WIPO Arbitration and Mediation Center
ADMINISTRATIVE PANEL DECISION
The Professional Golfers' Association of America v. Geoff Watson
Case No. D2000-1779
1. The Parties
The Complainant is The Professional Golfers' Association of America, a not-for-profit organization, incorporated under the laws of Florida with its principal place of business located at 100 Avenue of the Champions, Palm Beach Gardens, Florida 33410, USA.
Represented by Arnold & Porter.
The Respondent is Geoff Watson of 34 Woodside Road, Bowenend, Bristol VS16 2SL, United Kingdom.
Respondent is not represented.
2. The Domain Name and Registrar
The domain name with which this dispute is concerned is: <ryder-cup.org>.
The Registrar with which the domain name is registered is Easyspace Limited, of 32 St. Leonard's Terrace, London, SW3 4QG, United Kingdom. The record was created on July 11, 2000.
3. Procedural History
3.1 The Complaint was first submitted electronically and in hard copy to the World Intellectual Property Organization Arbitration and Mediation Center (the "WIPO Center") on December 21 and December 27, 2000 respectively.
3.2 On January 4, 2001 the Registrar verified that:
(i) that the domain name is registered with it;
(ii) that the current registrant of the domain name is the Respondent;
(iii) that the current status of the domain name is "locked" and no active services are associated with it.
(iv) Respondent's Administrative Contact and Billing Contact is Mr Geoff Watson.
(v) The Technical Contact is Easyspace Hostmaster
3.3 On January 4, 2001, all formal requirements for the establishment of the Complaint were checked by the WIPO Center and found to be in compliance with the applicable ICANN Rules for Uniform Domain Name Dispute Resolution Policy ("the Rules"), and WIPO Supplemental Rules. The Panel has checked the file and confirms the WIPO Center's finding of proper compliance with the Rules and establishment of the Complaint.
3.4 On January 5, 2001, the WIPO Center sent the Notification of Complaint and Commencement of Administrative Proceeding as follows.
(i) by courier, facsimile and by e-mail to Respondent, the Administrative Contact, the Billing Contact and the Technical Contact;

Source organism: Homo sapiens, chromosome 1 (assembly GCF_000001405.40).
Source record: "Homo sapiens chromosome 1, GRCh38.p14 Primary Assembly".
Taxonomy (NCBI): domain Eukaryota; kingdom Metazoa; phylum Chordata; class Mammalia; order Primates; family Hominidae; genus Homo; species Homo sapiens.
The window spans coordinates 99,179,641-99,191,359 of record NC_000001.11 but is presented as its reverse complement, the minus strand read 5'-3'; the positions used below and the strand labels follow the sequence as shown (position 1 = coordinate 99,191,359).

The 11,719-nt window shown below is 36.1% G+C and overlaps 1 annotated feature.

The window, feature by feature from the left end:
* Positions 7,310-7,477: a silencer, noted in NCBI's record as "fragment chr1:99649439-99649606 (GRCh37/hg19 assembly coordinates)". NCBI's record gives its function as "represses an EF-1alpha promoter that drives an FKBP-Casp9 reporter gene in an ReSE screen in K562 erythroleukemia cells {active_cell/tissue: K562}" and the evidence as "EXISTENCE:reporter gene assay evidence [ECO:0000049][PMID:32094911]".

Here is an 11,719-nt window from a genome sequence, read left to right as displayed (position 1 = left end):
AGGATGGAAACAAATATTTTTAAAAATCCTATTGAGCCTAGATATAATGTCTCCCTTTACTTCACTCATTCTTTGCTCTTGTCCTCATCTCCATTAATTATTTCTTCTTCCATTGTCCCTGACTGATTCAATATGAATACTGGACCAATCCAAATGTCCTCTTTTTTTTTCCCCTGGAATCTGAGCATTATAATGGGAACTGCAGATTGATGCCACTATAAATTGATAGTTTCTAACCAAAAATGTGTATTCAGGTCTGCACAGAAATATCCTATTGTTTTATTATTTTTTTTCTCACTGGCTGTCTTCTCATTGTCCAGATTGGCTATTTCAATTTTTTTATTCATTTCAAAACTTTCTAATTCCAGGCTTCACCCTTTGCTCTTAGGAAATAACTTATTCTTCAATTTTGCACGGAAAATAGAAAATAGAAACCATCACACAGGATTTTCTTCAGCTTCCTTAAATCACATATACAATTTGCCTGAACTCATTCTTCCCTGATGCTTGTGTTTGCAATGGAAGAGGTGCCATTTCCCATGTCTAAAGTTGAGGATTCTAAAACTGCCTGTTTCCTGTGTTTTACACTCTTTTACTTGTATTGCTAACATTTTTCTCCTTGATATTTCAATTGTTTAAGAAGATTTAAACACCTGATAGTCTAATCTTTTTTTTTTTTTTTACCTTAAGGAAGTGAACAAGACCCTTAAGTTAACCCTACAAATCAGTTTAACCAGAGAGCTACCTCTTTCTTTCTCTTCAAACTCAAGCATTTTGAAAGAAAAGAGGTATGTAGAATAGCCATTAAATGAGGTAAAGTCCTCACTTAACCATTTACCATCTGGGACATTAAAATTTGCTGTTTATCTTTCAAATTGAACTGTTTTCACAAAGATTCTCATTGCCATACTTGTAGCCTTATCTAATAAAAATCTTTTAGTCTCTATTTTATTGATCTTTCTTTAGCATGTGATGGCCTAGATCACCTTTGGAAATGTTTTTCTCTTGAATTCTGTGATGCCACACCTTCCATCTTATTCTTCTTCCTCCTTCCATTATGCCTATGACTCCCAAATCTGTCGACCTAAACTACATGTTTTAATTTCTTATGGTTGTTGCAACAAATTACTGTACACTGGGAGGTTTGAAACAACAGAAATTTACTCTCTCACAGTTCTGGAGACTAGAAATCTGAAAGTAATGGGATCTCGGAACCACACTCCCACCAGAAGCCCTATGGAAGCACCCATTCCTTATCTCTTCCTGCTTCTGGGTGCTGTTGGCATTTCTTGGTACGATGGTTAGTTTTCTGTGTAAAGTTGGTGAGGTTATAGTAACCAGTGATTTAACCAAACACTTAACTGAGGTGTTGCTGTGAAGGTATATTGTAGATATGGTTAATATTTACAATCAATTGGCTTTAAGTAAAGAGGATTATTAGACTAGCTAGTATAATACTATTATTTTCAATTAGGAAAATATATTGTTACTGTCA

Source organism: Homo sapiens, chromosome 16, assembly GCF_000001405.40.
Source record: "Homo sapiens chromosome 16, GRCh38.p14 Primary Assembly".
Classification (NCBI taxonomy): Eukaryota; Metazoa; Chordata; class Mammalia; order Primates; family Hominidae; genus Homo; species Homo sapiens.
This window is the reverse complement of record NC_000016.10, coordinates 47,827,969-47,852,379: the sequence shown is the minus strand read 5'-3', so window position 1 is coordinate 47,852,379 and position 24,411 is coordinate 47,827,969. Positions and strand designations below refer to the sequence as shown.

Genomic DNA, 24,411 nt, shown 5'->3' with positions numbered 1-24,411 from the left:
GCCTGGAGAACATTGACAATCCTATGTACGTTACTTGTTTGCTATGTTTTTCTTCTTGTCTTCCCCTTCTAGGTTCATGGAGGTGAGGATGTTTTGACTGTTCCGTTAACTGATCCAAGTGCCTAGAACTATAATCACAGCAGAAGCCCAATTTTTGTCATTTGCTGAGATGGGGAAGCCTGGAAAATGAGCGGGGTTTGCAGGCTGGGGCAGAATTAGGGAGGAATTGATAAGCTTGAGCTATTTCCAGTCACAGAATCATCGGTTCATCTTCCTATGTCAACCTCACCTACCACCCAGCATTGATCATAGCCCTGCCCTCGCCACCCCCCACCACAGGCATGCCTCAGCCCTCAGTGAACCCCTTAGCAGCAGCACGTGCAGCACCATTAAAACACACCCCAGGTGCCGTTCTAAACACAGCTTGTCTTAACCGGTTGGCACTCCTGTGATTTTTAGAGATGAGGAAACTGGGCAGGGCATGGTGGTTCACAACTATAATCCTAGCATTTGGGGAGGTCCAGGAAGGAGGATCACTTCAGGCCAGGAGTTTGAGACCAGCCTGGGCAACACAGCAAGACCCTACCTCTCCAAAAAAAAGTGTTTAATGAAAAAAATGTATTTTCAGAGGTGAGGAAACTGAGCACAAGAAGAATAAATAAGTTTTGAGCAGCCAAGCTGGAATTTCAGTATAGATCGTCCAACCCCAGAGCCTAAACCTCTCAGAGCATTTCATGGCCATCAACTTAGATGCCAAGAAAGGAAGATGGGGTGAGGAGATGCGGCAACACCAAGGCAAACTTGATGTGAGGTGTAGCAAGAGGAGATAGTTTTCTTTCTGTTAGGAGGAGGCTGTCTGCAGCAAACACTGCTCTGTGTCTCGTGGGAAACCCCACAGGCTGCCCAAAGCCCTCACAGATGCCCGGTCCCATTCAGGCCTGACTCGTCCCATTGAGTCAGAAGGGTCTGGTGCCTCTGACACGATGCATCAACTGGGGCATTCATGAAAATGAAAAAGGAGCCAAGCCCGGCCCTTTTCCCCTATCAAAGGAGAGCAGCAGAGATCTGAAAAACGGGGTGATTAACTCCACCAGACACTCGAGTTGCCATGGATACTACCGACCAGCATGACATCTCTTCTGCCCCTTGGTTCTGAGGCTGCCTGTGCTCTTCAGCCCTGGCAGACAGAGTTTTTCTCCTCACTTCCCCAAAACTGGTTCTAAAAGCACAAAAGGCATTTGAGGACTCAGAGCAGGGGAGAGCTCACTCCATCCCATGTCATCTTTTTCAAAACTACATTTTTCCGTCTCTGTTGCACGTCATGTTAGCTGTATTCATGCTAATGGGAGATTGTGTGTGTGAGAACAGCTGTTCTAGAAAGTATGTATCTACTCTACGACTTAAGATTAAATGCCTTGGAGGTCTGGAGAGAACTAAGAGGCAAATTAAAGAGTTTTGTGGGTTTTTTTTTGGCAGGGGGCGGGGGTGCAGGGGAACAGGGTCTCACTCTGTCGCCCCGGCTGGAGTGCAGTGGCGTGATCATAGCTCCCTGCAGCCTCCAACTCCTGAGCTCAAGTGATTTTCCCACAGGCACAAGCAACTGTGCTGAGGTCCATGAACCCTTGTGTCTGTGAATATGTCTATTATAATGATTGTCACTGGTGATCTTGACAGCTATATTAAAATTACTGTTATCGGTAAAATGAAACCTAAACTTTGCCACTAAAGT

(ii) by e-mail to the postmaster at the domain name.
3.4.1 The record shows that:
(i) the Center has satisfied the provisions of each of paragraphs (i)(A), (B), (ii)(A), (ii)(B) and (iii) of the Rule 2(a);
(ii) the domain name did not resolve to an active web-site;
(iii) Respondent has not notified any preferred address to WIPO Center;
(iv) A Response has been filed.
3.4.2 The Panel therefore finds that the obligation imposed on the Center with respect to Notification of the Complaint and the Commencement of the Administrative Proceeding has been satisfied, and that there has been actual service on Respondent.
3.5 The Administrative Proceeding commenced on January 5, 2001 and the Response was timely filed on January 23, 2001 by e-mail. No hardcopy of the Response was filed.
3.6 Panelist D.J. Ryan, having filed the Statement of Acceptance and Declaration of Impartiality and Independence, was appointed as sole panelist on
February 6, 2001.
3.7 The Panel therefore proceeds to its determination in accordance with the Uniform Domain Name Dispute Resolution Policy ("the Policy"), the Rules and the applicable rules and principles of law on the basis of the Complaint and the Response.
4. Factual Background
4.1 Complainant is The Professional Golfers' Association of America, a not-for-profit organization.
4.2 Complainant is the registered owner of the following United States trade mark registrations.
No. 1,658,555 "Ryder Cup" filed August 22, 1990, registered
September 24, 1991 in Class 41 in respect of "organizing and conducting golf tournaments in the United States between British and American professional golfers";
No. 1,694,491 "Ryder Cup" filed July 16, 1990, registered June 16, 1992 in Class 28 in respect of "sporting equipment; namely golf clubs".
Complainant claims use of the mark since 1927.
4.3 Complainant is the registrant of domain name <ryder-cup.com>.